High school teacher Suzanne R. Kail and her students uncover the relevance of learning Latin and Greek stems to enhance vocabulary and spelling. Kail reflects on her experience of combining what might be seen as an old-school practice of memorization with promoting higher-level thinking skills.

4. Familiarity with Latin and Greek Anatomical Terms and Course Performance in Undergraduates. Pampush, James D.; Petto, Andrew J. Anatomical Sciences Education, 2011

Commonly used technical anatomy and physiology (A&P) terms are predominantly rooted in Latin and Greek vocabulary, so it is generally inferred that a solid grounding in Latin and Greek roots of medical terminology will improve student learning in anatomy and related disciplines. This study examines the association of etymological knowledge of A&P terms and A&P course performance among 446 undergraduates in their first semester of the study of human gross anatomy and physiology, with a more detailed analysis of the characteristics of 52 students who filled out surveys about their prior knowledge and experiences related to medicine or anatomy.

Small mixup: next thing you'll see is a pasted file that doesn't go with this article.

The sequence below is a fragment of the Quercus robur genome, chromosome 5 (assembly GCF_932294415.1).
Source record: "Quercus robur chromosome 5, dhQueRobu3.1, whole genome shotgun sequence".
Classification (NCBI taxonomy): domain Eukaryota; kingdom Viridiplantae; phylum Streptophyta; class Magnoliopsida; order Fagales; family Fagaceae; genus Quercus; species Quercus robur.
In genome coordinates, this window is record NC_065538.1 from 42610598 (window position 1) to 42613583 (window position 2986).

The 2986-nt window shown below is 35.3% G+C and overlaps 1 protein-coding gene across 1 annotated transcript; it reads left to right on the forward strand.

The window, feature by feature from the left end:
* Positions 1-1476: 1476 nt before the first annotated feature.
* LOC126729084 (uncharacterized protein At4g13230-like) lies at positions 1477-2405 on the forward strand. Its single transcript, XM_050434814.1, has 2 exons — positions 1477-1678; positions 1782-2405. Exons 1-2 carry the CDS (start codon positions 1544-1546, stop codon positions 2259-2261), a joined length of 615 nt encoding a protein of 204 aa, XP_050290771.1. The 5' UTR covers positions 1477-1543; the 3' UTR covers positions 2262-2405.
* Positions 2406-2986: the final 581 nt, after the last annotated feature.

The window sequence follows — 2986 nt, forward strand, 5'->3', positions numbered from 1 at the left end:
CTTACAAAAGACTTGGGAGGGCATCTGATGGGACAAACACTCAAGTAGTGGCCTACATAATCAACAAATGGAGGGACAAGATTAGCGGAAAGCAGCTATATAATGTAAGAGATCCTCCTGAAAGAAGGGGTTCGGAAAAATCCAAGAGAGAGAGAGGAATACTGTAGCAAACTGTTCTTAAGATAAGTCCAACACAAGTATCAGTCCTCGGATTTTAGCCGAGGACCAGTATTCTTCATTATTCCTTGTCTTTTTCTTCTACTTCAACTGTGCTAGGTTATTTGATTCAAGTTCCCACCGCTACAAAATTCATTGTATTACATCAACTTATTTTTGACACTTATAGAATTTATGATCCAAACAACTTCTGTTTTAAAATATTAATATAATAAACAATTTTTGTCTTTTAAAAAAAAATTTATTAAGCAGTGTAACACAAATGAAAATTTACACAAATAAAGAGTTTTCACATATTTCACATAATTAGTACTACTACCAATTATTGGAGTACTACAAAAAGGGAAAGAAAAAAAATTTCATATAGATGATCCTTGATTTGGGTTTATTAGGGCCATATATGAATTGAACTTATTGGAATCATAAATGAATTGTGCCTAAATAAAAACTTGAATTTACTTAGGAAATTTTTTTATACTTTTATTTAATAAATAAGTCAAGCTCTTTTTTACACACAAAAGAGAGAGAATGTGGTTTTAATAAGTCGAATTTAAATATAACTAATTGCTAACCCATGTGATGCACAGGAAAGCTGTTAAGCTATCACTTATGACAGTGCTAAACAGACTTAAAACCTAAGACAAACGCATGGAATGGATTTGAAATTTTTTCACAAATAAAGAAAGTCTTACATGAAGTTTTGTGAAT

5. An Alternative Approach to Teaching Biological Terminology. Kessler, James W. American Biology Teacher, 1999

This article describes a method of presenting Greek and Latin stems in order to teach biological terminology. It also presents a sample root word list and a related activity.

6. Etymology and Vocabulary Development for the L2 College Student. Bellomo, Tom S. TESL-EJ, 1999

This article demonstrates that etymology as a word attack strategy for second-language students does not offer an unfair advantage to students whose first language is Latin-based (the Romance languages). A significant portion of the English language makes use of Latin stems; therefore, students whose original language is derived from Latin will initially have an advantage in word recognition due to cognates. A pre-test did in fact demonstrate this disparity between the two populations, though near equivalent scores on a post-test demonstrated that both Latin-based and non-Latin-based languages equally benefited from direct instruction that utilized etymology as a word attack strategy.